What does “legal capacity” mean?
Legal capacity is defined as a person’s capacity to make reasonable judgements. ”Legal capacity” in WA is defined in the Guardianship and Administration Act (WA) 1990 section 4(3) as:
Every person shall be presumed to be capable of —
(i) looking after his own health and safety;
(ii) making reasonable judgments in respect of matters relating to his person;
(iii)managing his own affairs; and
(iv) making reasonable judgments in respect of matters relating to his estate, until the contrary is proved to the satisfaction of the State Administrative Tribunal.
Appointment of Guardians by the State Administrative Tribunal (WA)
The Guardianship and Administration Act (WA) 1990 gives the State Administration Tribunal (SAT) legal powers to appoint guardians to safeguard the best interests of adults with decision making disabilities. Such disabilities may be as a result of:
- Intellectual disability
- Mental illness
- Acquired brain injury
A person with a decision making disability may need a guardian when personal, lifestyle and treatment decisions need to be made in their best interests. The WA legislation seeks to balance the rights of individuals to make decisions for themselves, with the need to legally protect people from abuse and exploitation and to ensure that informed decisions are made in their best interests.
Guardianship orders are time-limited, reviewable on request and all are reviewable at the end of the order. The maximum time for statutorily mandated reviews ranges between one and five years. All States and Territories in Australia have in place guardianship and administration laws. Guardianship and administration powers are exercised by Guardianship Boards and Tribunals (such as the SAT in WA) and administered by public guardians, public advocates, public trustees and protective commissioners.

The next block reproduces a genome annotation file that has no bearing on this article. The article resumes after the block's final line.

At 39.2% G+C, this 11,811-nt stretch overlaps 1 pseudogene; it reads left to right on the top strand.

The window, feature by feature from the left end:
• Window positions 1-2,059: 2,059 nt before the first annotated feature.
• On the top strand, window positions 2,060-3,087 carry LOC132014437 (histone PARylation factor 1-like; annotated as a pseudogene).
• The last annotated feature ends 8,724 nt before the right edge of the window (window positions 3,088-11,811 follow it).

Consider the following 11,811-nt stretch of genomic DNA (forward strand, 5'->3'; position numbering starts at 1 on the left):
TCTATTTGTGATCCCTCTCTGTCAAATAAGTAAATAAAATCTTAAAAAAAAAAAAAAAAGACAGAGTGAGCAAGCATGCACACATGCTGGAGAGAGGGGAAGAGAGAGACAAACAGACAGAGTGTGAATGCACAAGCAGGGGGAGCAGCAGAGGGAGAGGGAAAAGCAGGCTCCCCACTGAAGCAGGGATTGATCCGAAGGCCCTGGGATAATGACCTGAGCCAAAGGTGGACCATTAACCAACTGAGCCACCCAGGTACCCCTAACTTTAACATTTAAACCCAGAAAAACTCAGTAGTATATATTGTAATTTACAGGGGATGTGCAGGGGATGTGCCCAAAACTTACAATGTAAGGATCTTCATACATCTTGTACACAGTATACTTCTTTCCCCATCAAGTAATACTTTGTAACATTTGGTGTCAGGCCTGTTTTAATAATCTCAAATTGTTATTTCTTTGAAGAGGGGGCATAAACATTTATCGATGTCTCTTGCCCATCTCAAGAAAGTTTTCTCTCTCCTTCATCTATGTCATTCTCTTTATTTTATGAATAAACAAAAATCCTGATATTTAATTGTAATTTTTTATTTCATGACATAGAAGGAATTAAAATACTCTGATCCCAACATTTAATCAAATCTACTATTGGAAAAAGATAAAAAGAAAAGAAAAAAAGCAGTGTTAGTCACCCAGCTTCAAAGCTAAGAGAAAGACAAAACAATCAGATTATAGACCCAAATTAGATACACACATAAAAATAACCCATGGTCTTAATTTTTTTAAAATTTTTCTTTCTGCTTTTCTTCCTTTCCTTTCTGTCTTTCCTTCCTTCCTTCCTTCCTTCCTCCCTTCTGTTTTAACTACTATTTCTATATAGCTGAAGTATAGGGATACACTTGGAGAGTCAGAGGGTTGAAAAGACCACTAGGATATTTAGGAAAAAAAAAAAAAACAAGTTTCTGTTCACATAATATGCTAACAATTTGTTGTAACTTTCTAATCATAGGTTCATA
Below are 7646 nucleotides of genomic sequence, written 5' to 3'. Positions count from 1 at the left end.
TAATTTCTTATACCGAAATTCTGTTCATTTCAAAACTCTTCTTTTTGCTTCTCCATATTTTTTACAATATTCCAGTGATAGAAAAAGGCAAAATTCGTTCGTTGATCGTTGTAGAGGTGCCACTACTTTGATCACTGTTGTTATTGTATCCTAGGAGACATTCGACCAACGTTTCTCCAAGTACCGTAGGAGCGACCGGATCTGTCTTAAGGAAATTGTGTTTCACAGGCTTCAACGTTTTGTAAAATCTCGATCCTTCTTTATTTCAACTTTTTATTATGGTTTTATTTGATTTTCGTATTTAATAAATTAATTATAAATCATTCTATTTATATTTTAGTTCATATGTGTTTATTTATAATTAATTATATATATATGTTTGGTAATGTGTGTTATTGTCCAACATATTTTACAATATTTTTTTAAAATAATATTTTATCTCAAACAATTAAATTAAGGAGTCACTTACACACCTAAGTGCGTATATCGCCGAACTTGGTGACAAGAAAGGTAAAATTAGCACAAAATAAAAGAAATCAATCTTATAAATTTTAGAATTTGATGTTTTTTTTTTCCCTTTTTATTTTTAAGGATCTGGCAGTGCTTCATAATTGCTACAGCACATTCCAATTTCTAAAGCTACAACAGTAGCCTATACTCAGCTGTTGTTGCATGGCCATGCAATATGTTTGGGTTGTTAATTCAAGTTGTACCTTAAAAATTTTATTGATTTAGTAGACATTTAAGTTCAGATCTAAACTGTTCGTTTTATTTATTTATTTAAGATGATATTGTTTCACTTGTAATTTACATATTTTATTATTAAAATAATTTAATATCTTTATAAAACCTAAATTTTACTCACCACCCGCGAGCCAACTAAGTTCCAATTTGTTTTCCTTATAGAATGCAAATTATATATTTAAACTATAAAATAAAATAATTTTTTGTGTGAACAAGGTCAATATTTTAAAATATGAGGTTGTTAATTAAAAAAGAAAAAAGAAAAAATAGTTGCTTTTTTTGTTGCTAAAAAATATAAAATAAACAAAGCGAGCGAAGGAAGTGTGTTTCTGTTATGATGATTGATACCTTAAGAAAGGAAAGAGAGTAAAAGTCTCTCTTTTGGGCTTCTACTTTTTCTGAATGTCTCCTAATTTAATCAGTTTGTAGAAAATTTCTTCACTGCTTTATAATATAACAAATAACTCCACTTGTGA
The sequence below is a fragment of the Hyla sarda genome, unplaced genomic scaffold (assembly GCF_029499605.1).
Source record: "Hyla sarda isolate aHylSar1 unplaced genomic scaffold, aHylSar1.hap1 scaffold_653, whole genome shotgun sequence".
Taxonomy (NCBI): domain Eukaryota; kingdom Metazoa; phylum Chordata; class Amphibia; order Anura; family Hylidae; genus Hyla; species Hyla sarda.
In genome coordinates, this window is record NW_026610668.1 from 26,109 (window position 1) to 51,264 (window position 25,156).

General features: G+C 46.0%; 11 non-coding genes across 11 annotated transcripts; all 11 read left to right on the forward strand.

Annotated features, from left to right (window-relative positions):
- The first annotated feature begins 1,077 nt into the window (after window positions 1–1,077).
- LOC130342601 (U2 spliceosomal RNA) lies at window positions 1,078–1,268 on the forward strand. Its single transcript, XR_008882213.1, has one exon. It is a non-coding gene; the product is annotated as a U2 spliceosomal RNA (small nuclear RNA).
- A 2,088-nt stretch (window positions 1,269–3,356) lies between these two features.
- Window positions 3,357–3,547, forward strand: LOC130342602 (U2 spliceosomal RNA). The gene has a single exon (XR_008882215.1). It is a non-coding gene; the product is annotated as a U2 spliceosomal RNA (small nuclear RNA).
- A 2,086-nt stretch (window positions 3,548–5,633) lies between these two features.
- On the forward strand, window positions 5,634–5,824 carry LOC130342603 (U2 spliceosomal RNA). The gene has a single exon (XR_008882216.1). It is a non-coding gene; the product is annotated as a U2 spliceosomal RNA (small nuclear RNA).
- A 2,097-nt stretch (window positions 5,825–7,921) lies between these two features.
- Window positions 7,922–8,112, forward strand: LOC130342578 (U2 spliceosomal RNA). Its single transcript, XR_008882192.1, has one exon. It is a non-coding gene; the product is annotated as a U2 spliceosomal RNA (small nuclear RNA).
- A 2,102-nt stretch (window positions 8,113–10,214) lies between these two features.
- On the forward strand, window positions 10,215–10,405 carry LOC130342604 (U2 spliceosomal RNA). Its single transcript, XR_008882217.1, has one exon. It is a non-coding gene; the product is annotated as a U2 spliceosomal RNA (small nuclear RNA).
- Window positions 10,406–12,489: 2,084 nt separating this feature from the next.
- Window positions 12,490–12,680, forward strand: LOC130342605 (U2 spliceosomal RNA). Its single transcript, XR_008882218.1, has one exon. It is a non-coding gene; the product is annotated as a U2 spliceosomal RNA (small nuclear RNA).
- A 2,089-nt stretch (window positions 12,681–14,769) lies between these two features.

Guardianship legislation exists to ensure that persons with disabilities are able to have the equal access to justice and can exercise their legal rights on an equal basis with others. Australia has ratified the United Nations Convention on the Rights of Persons with Disabilities on 17 July 2008 which states the right of people with disability to enjoy equal recognition before the law (Article 12).
The appointment of a guardian is not necessary when informal arrangements can ensure the best interests of the person with a decision-making disability are being met. For example, appointment of a substitute decision-maker is not needed when:
- a person with a decision-making disability is able to manage and maintain a reasonable quality of life for themselves
- an enduring guardian has been appointed, who is acting in the best interests of the person
- the person is being adequately supported and cared for by others
- there are no personal or family conflicts about the person’s care and support needs
- there are no major problems or issues that are posing an immediate or imminent threat to the person’s quality of life.
If you are concerned about the legal capacity or rights of a family member with a disability, contact out family law team for more information.
This is general information only, and does not constitute specific legal advice. If you would like further information in relation to this matter or other legal matters please contact our office on Freecall 1800 609 945 or email us now.